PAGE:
- Homeland security inspector general's report made no recommendations
- It is the second report on the April 2012 incident in Cartagena
- A previous report found no security breach before President Obama's trip
- A third report is expected to examine the culture of the Secret Service
A second government report on the Secret Service scandal involving prostitutes in Colombia found no fault with how the agency investigated the matter, according to a copy obtained Friday by CNN.
The report by the Homeland Security Department inspector general's office was scheduled to be released next week.
In its first report last September, the inspector general concluded that the incident in which Secret Service agents brought prostitutes to their Cartagena hotel last spring caused no security threat before President Barack Obama arrived in the country for a summit.
The new report coming out Tuesday said the Secret Service "responded expeditiously and thoroughly" to the incident. The agency immediately pulled 11 agents allegedly involved in the prostitution scandal from the security detail, put them on administrative leave and removed their security clearances.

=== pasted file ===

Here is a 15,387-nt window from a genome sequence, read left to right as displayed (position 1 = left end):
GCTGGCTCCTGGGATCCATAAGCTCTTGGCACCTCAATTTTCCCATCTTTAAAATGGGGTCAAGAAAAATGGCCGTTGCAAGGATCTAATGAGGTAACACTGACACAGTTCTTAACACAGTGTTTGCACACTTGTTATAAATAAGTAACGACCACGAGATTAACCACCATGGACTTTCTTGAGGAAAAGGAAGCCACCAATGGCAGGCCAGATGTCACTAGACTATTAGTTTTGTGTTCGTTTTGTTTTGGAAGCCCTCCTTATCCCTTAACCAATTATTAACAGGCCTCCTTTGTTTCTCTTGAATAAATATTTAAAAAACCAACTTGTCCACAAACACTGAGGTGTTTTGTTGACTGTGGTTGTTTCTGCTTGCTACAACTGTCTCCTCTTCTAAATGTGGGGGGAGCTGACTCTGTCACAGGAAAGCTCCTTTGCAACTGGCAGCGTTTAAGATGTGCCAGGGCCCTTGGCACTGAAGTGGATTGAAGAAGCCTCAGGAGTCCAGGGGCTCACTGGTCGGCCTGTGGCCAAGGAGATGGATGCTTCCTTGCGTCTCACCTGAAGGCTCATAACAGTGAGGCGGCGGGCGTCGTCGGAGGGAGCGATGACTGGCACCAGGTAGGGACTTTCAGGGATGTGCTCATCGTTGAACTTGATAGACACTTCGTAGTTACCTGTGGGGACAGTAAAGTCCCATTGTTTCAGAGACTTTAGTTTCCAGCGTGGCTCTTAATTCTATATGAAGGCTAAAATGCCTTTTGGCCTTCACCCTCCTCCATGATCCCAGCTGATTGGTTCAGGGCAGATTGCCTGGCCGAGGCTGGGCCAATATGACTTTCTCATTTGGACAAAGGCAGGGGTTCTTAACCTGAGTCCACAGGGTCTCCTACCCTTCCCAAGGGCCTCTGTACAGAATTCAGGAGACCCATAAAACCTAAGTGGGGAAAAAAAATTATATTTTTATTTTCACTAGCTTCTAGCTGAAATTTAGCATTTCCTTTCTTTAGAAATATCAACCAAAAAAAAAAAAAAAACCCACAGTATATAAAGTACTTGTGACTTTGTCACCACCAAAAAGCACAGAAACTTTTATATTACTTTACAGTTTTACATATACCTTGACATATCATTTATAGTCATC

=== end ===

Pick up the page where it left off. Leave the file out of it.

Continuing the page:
"Investigative activities included interviewing 232 subjects and witnesses, sending four inspectors to Colombia, reviewing thousands of e-mail messages, and administering 14 polygraph examinations," the report said.
It noted that Obama's security was not compromised and that the agency took subsequent steps intended to prevent similar problems on future trips.
The report made no recommendations, which signaled the watchdog's satisfaction with how the incident was handled.
A third report examining whether the culture of the Secret Service enabled or tolerated such behavior was expected in coming months.
The incident that embarrassed the nearly 150-year-old agency and raised security concerns involved agents who were part of the advance team preparing for Obama's arrival for the Summit of the Americas last April.
They hit the clubs of Cartagena for a night of drinking that ended with bringing women back to their hotel rooms.
A morning-after dispute between one agent and a woman over payment led to exposure of what happened and the ensuing investigations. Nine agents eventually left or lost their jobs.
At a hearing by the Senate Homeland Security Committee in May, Secret Service Director Mark Sullivan insisted the incident was an aberration.
"This is not a cultural issue, this is not a systemic issue," Sullivan said, arguing that similar misconduct hadn't occurred on thousands of other overseas trips by Secret Service agents. "On this particular trip, we had individuals who made very bad decisions."
In addition to the Secret Service agents, 12 military personnel also were cited for their role in the scandal in Cartagena.
Seven U.S. Army soldiers, two Marines and an Air Force member received letters of reprimand, while two members of the Navy refused non-judicial punishment and are awaiting court-martial.